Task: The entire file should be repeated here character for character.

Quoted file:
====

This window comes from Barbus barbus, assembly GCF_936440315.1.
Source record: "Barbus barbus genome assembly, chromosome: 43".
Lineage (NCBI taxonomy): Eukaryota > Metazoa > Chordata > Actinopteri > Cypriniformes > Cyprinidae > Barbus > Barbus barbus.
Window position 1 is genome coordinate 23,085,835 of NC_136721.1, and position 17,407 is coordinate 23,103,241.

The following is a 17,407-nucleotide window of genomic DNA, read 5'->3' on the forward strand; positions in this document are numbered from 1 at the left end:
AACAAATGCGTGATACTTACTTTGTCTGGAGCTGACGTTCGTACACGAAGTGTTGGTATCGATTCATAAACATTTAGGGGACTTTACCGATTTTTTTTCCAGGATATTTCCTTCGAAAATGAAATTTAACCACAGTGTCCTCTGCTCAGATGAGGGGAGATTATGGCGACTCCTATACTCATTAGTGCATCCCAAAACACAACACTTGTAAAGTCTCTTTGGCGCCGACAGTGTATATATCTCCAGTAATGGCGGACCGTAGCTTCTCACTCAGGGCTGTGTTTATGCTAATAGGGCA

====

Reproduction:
This window comes from Barbus barbus, assembly GCF_936440315.1.
Source record: "Barbus barbus genome assembly, chromosome: 43".
Lineage (NCBI taxonomy): Eukaryota > Metazoa > Chordata > Actinopteri > Cypriniformes > Cyprinidae > Barbus > Barbus barbus.
Window position 1 is genome coordinate 23,085,835 of NC_136721.1, and position 17,407 is coordinate 23,103,241.

The following is a 17,407-nucleotide window of genomic DNA, read 5'->3' on the forward strand; positions in this document are numbered from 1 at the left end:
AACAAATGCGTGATACTTACTTTGTCTGGAGCTGACGTTCGTACACGAAGTGTTGGTATCGATTCATAAACATTTAGGGGACTTTACCGATTTTTTTTCCAGGATATTTCCTTCGAAAATGAAATTTAACCACAGTGTCCTCTGCTCAGATGAGGGGAGATTATGGCGACTCCTATACTCATTAGTGCATCCCAAAACACAACACTTGTAAAGTCTCTTTGGCGCCGACAGTGTATATATCTCCAGTAATGGCGGACCGTAGCTTCTCACTCAGGGCTGTGTTTATGCTAATAGGGCA